Leafs Nation’s all-time greatest Toronto Maple Leafs team: Dave Keon

Standing at 5 foot 9 and only 163 lbs, Dave Keon would be considered by some to be ‘too small’ for today’s NHL. He’d possibly be put in a limited, sheltered role; he may even get waived twice in a single season. 

As one of the NHL’s all-time best two way forwards, though, Keon brought value and longevity to the Toronto Maple Leafs that’s hard to ignore. He was a part of four Stanley Cup-winning teams, took home the Lady Byng twice, and earned himself a Calder Memorial trophy as a rookie and a Conn Smythe as a tenured vet — as one of the last in an era of truly successful Leafs players, Keon was the perennial Selke candidate before the Selke Trophy was a thing. 

Career Statistics

GAMES PLAYED 1,296 301
GOALS 396 102
ASSISTS 590 189
POINTS 986 291

  • Winner of the Calder Memorial Trophy for Rookie of the Year (1961) with 20 goals in 70 games
  • Winner of the Lady Byng Trophy (1962, 1963)
  • Winner of the Conn Smythe Playoff MVP (1967)
  • Stanley Cup Champion (1962, 1963, 1964, 1967)
  • Inducted into the Hockey Hall of Fame (1986)
  • Ranked 69th in the Hockey News’ List of 100 Greatest Players (1998)

Most Memorable Leafs Moment

If you were alive to experience Keon actually playing, you probably have a Dave Keon moment of your own that stands out in your mind as the best. 

Some consider the Game Six comeback win against the Chicago Blackhawks in 1962 to be one of the most memorable games in his career, especially given that Keon himself was only 22 when it happened – and he managed to go from standing on the ice for Chicago’s first (and only) goal to winning his first Stanley Cup in mere minutes. Others – including Keon himself – consider the 1963 Stanley Cup victory to be the most memorable for sheer talent-related reasons; Keon once referred to that team as the Maple Leafs’ All-Time Team.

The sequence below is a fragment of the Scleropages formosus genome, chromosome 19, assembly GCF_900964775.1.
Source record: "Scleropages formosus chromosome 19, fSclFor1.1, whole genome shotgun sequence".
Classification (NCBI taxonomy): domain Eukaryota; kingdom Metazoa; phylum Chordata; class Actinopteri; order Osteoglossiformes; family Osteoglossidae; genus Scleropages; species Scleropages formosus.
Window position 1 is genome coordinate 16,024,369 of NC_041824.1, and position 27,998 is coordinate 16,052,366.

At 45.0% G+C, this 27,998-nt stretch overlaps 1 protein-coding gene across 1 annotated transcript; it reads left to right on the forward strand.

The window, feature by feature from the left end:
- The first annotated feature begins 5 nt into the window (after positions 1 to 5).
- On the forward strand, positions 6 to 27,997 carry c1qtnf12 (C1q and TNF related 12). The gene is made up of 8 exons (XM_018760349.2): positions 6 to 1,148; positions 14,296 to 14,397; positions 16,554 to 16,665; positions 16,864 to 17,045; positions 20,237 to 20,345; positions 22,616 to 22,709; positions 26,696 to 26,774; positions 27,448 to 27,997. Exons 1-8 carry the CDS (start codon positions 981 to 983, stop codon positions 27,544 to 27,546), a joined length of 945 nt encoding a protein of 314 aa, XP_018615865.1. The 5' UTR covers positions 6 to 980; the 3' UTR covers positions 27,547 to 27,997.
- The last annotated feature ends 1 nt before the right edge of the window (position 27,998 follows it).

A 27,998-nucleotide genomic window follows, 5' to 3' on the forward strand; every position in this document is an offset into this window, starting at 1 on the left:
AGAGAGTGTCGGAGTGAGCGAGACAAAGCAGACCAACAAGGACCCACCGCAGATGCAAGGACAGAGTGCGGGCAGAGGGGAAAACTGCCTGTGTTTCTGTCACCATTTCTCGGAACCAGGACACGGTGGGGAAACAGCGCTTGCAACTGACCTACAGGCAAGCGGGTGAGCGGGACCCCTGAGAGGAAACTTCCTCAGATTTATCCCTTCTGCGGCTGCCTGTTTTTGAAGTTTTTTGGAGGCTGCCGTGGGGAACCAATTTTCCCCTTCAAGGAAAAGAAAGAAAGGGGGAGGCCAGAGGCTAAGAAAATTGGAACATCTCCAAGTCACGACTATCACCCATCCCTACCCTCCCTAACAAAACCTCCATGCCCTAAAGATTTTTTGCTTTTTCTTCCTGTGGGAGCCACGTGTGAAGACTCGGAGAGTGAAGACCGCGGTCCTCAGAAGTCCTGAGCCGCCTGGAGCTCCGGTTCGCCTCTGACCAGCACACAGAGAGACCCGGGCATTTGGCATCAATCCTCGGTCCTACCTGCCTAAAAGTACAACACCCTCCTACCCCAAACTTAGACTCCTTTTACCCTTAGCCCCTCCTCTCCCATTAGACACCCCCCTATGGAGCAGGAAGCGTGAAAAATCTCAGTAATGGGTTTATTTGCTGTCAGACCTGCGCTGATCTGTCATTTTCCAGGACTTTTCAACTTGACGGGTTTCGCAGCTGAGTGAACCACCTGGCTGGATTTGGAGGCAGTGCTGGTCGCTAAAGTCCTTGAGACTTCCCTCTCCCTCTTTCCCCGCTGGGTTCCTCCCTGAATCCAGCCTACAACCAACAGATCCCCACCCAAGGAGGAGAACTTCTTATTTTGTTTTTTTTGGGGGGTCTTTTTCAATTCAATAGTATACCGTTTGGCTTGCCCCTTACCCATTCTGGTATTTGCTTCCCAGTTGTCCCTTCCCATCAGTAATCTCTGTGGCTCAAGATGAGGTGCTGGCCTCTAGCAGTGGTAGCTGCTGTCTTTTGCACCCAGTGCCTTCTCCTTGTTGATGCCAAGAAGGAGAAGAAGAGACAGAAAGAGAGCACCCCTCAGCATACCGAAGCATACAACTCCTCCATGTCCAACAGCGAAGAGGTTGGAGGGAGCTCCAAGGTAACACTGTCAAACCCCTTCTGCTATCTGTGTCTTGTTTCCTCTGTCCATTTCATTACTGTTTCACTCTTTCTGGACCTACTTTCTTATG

via Sportsnet: He believes the top two lines, top two blueline pairings and the goaltender from ’63 should make Sportsnet magazine’s Greatest Maple Leafs of All Time. “That was the one Toronto team [in the modern era] to win the regular season and the Cup, and those players were never better,” he says. “We put it together, everybody playing as a team, and if someone got hurt, whoever came in for him did the job. We were never that good again.”

What may be the most memorable moment in Keon’s career, though, is his victory with the team in 1967. 

Johnny Bower, who had been arguably one of the best goaltenders in the league for nearly a decade by the time the 1967 season rolled around, was getting to be so old that he split starts with Terry Sawchuk in the playoffs that year – something as rare then as it is now (Bower was 40, Sawchuk was 36). Allan Stanley was holding court on the blue line on the wrong side of 40, as well – Red Kelly was 39, Tim Horton and George Armstrong were 36, and even Bob Pulford was already 30. For all intents and purposes, that team was considered over the hill. 

In what was considered a ‘magical’ run, though, the aging Leafs rallied for one final cup victory – the last one among the Original Six pre-expansion, and the last one the Leafs would win to present day – and Keon was easily one of the most important players on the ice. The two-way centre was a spitfire and a pest, acting as responsibly in his own zone as he did across the rest of the ice – and it showed when he earned himself the Conn Smythe in a 3-1 victory to take the Final series in six.